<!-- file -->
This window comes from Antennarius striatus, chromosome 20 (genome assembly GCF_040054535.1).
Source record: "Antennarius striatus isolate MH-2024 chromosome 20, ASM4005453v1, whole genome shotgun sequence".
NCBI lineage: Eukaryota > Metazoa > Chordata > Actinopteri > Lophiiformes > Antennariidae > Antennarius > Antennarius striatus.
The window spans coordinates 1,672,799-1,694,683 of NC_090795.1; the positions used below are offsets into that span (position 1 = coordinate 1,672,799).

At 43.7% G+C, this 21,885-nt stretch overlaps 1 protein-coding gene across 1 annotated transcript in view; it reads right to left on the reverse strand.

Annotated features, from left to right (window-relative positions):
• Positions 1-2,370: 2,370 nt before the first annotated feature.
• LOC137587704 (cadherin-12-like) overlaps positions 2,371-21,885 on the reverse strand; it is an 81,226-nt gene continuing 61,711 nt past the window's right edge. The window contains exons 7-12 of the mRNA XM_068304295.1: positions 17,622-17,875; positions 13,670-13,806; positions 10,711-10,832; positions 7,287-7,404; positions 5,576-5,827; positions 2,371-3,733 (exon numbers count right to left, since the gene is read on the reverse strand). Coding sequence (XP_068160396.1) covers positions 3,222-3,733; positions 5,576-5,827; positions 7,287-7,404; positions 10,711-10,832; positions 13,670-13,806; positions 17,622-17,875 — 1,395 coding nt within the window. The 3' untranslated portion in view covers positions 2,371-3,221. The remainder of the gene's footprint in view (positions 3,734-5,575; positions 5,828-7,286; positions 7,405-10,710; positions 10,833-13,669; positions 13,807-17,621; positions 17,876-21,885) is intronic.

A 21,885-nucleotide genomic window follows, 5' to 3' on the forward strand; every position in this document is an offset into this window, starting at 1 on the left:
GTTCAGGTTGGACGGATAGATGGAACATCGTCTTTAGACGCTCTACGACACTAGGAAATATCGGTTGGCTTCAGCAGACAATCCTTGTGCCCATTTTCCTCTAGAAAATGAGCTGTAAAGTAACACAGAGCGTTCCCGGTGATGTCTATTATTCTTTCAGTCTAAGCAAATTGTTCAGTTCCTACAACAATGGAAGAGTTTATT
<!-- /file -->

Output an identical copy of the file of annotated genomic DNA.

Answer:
This window comes from Antennarius striatus, chromosome 20 (genome assembly GCF_040054535.1).
Source record: "Antennarius striatus isolate MH-2024 chromosome 20, ASM4005453v1, whole genome shotgun sequence".
NCBI lineage: Eukaryota > Metazoa > Chordata > Actinopteri > Lophiiformes > Antennariidae > Antennarius > Antennarius striatus.
The window spans coordinates 1,672,799-1,694,683 of NC_090795.1; the positions used below are offsets into that span (position 1 = coordinate 1,672,799).

At 43.7% G+C, this 21,885-nt stretch overlaps 1 protein-coding gene across 1 annotated transcript in view; it reads right to left on the reverse strand.

Annotated features, from left to right (window-relative positions):
• Positions 1-2,370: 2,370 nt before the first annotated feature.
• LOC137587704 (cadherin-12-like) overlaps positions 2,371-21,885 on the reverse strand; it is an 81,226-nt gene continuing 61,711 nt past the window's right edge. The window contains exons 7-12 of the mRNA XM_068304295.1: positions 17,622-17,875; positions 13,670-13,806; positions 10,711-10,832; positions 7,287-7,404; positions 5,576-5,827; positions 2,371-3,733 (exon numbers count right to left, since the gene is read on the reverse strand). Coding sequence (XP_068160396.1) covers positions 3,222-3,733; positions 5,576-5,827; positions 7,287-7,404; positions 10,711-10,832; positions 13,670-13,806; positions 17,622-17,875 — 1,395 coding nt within the window. The 3' untranslated portion in view covers positions 2,371-3,221. The remainder of the gene's footprint in view (positions 3,734-5,575; positions 5,828-7,286; positions 7,405-10,710; positions 10,833-13,669; positions 13,807-17,621; positions 17,876-21,885) is intronic.

A 21,885-nucleotide genomic window follows, 5' to 3' on the forward strand; every position in this document is an offset into this window, starting at 1 on the left:
GTTCAGGTTGGACGGATAGATGGAACATCGTCTTTAGACGCTCTACGACACTAGGAAATATCGGTTGGCTTCAGCAGACAATCCTTGTGCCCATTTTCCTCTAGAAAATGAGCTGTAAAGTAACACAGAGCGTTCCCGGTGATGTCTATTATTCTTTCAGTCTAAGCAAATTGTTCAGTTCCTACAACAATGGAAGAGTTTATT